ALBUM REVIEW: ‘Nearer My God’ by Foxing

It’s not unfair to say that Foxing are an acquired taste. Even for the most diehard emo fans, the Missouri quintet blending the genre at its most spindly and waifish with math-rock and post-rock doesn’t make for a particularly hard-hitting or accessible listen, and therefore it’s not too hard to see how Foxing have become an undeniably cult act, even as far as underground emo is concerned. Regardless of how pretty or well-composed it is (and in the case of 2015’s Dealer, that’s definitely true), it doesn’t negate how much of an obtuse prospect this band can be to get into.

It’s not as though Nearer My God is drastically different either, but surprisingly enough, it feels as though Foxing have actually set the wheels in motion to have some appeal beyond the very, very niche subset of fans they already have. Gone is a lot of the precise math-rock twiddles and post-rock wateriness, and in its place stands a far more solid emo core, accentuated with electronic and classical touches to keep a blissful sense of scope. It’s still not a particularly straightforward listen either; Foxing may be playing with more conventional ingredients this time around, but it’s all arranged in a wonky, off-kilter fashion that’s no less unwieldy, yet solidly grounded enough to make this their most compelling work to date.

That’s not exactly difficult though, and given how open-ended this presentation remains, Nearer My God isn’t eyeing up a mainstream crossover any time soon. The fact that alt-J sits as an unavoidable reference point more than few times is telling, particularly on tracks like Grand Paradise and Trapped In Dillard’s which go for a great deal conceptually without any kinesis to back it up, or the grinding extended outro of Five Cups, filling over half of its nine minutes with struggling drones have no purpose being here. It’s moments like these that find Foxing at their most implacably unenjoyable, and alongside a number of instrumental choices and a subtextual melodrama that’s never as realised as it could be, there’s clearly a foot kept in the band’s old ways that really hinders them from doing anything more.

That’s just a small part of Nearer To God as a whole though, and pleasingly, Foxing seem to be moving in the right direction with pretty much everything else. The biggest surprise is the both the sheer number of hooks on here and how well they manage to connect; they tend to stick as slow-burning swells as opposed to anything too bombastic, but between the dreamy caress of Lich Prince and the more outwardly muscular indie-rock drive of the title track and Bastardizer, Foxing seem to be dividing their resources remarkably well into a more concise, varied sound. It definitely shows in the prominence of new instrumental additions as well, with the languid strings the drive Won’t Drown and especially the darker electronic crunch of Gameshark sounding decidedly alien, but with unobtrusive production and Connor Murphy’s strident vocal timbre that continues to cut through regardless, it still manages to fit together. That’s good to see too, particularly with how inactive Foxing’s music has come across in the past, and how the attempt to rectify that here has gone particularly well.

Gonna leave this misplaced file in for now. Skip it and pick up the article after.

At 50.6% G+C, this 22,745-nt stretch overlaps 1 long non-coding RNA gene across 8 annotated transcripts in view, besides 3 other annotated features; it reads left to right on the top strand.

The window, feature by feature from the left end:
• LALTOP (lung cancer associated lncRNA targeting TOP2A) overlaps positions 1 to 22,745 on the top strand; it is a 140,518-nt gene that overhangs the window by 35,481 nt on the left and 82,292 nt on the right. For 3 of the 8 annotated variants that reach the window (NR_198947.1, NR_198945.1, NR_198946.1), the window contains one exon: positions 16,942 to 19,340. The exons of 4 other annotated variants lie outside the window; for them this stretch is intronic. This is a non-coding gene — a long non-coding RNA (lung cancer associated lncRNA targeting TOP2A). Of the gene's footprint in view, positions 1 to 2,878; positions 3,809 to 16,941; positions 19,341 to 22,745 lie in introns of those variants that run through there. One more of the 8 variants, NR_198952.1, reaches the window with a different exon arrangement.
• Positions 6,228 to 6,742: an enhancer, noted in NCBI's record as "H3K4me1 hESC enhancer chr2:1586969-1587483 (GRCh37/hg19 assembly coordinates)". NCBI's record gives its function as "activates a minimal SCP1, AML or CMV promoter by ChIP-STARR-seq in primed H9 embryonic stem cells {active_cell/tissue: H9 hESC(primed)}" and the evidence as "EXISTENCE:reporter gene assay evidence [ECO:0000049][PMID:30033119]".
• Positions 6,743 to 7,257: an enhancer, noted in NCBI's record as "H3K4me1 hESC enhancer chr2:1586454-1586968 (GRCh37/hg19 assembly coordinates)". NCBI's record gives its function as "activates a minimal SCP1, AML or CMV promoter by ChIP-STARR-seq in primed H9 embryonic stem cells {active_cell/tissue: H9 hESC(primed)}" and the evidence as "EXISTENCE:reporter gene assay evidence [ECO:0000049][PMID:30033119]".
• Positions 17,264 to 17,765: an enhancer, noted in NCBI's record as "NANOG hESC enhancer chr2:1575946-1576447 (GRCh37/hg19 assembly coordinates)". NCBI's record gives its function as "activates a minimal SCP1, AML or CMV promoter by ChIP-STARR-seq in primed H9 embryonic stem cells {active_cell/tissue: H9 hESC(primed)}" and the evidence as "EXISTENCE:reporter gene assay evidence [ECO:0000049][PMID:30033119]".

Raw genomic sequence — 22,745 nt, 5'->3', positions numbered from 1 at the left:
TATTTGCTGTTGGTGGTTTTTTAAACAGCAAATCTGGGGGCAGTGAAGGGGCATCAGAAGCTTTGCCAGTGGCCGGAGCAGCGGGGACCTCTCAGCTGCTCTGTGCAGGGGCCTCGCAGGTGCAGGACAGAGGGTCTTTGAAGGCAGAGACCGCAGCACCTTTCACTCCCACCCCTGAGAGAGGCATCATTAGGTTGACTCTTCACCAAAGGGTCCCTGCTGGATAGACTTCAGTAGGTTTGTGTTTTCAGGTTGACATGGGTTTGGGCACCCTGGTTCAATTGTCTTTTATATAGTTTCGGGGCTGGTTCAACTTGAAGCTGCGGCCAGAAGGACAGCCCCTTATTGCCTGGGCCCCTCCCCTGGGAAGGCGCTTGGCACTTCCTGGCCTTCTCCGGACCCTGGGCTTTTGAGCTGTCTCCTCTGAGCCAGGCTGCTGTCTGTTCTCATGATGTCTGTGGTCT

For the most part, Nearer My God is the sort of album that very few would have expected Foxing to deliver, being a relatively strong listen with more potential to draw in those who’d previously been alienated than ever before. There are still a number of areas that could do with tightening up (particularly those where the band end up doubling over back to their awkward past sounds), but Nearer My God on the whole is a surprisingly effective way for Foxing to pull off a leaner, sharper presentation with minimal damage to their already-established brand. More than ever though, there’s a newfound confidence in Foxing that they can pull off this move in the long term; after what they’ve shown here, that would be great to see.


For fans of: Balance And Composure, The World Is A Beautiful Place & I Am No Longer Afraid To Die, The Front Bottoms
Words by Luke Nuttall

‘Nearer My God’ by Foxing is released on 10th August on Triple Crown Records.

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